• @TimB No. How many words is "short"? Five? Ten? Fifteen? How many words is "medium to long"? Sentences can run several pages in some novels, so are a 100 words still short? Or are thirty words already long? Words like "short" and "long" are extremely vague. So while this answer does recommend that sentences can be longer for trained readers, it doesn't tell us which length is ideal, which is what the question asks.
    – user37351
    Commented Mar 19, 2019 at 14:19
  • @user10915156 It's not possible to be as formulaic as that. Shorter is better for easy comprehension, but depending on the complexity of the subject your 'short' sentences may be longer than the 'long' sentences of a simpler subject. A short explanation of how to make toast will be markedly different in length from a short explanation of the offside rule. Commented Mar 19, 2019 at 15:55
  • @Ynneadwraith Of course.
    – user37351
    Commented Mar 19, 2019 at 15:58

Hi Prasad_Joshi and welcome!

You have a lot of good (technical and detailed) answers here so I won't add too much. All I'll say is be careful of being too prescriptive with your writing.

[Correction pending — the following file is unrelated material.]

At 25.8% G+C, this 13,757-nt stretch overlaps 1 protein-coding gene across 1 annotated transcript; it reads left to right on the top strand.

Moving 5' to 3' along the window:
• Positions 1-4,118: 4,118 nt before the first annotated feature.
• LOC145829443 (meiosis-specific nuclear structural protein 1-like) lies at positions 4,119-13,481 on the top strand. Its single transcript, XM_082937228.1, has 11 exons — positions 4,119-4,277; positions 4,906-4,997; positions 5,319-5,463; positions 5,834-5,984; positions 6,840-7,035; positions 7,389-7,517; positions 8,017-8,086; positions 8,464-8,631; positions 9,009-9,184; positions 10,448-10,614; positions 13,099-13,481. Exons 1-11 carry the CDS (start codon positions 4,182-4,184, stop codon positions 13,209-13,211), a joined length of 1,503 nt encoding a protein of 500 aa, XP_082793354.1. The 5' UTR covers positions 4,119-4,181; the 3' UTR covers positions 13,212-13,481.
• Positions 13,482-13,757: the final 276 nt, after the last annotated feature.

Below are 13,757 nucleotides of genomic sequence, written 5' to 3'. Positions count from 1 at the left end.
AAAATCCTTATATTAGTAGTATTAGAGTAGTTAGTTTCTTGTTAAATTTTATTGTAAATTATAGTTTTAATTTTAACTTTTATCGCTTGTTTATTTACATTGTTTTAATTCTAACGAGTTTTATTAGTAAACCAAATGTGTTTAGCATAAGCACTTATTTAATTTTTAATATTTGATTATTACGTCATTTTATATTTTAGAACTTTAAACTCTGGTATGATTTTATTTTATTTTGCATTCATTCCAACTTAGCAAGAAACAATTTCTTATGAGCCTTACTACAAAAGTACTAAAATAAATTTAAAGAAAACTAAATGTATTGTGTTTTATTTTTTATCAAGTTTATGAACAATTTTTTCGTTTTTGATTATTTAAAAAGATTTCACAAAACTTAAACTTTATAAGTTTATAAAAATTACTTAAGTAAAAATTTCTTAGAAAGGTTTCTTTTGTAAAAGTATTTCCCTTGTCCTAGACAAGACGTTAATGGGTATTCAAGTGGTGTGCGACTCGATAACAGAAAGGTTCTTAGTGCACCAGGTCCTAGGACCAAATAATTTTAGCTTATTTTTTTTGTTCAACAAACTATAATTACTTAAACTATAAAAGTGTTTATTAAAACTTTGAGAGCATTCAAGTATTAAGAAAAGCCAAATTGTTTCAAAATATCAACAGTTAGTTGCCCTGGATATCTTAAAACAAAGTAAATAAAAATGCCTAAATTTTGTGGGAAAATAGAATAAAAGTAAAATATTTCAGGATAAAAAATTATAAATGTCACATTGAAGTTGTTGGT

Repeated short sentences can sound staccato. Sentences that are laboriously long can lose the reader's attention and become difficult to untangle. Repeated sentences constructed to be exactly X number of words can sound monotone.

The secret to engaging writing is to mix things up a bit. If you write a long sentence, follow it with a short one to give the reader a moment to catch their breath. If you've had to use a series of long sentences to get a point across, tease out the crucial point and let it stand alone. Large paragraph breaks give the reader time to pause and teased out sentences can add clarity. Like this:

"The secret to engaging writing is to mix things up a bit."

Then read it all aloud and make sure it flows with a kind of musicality. If you can't get the words out of your mouth without stumbling, it's likely the reader will stumble over it, too.

Good luck with your blogs!


There is no specific rule about how many words should be there in a easy sentence. As long as the words used are not too complex, not repeating, and are delivering the message clearly, the sentence could be as long as 20 to 40 words (1-2 lines).
Focus more on the grammar and punctuation, as they have to be correct for the content to be easily understandable.
(I'm considering that the audience of your blog is common public.)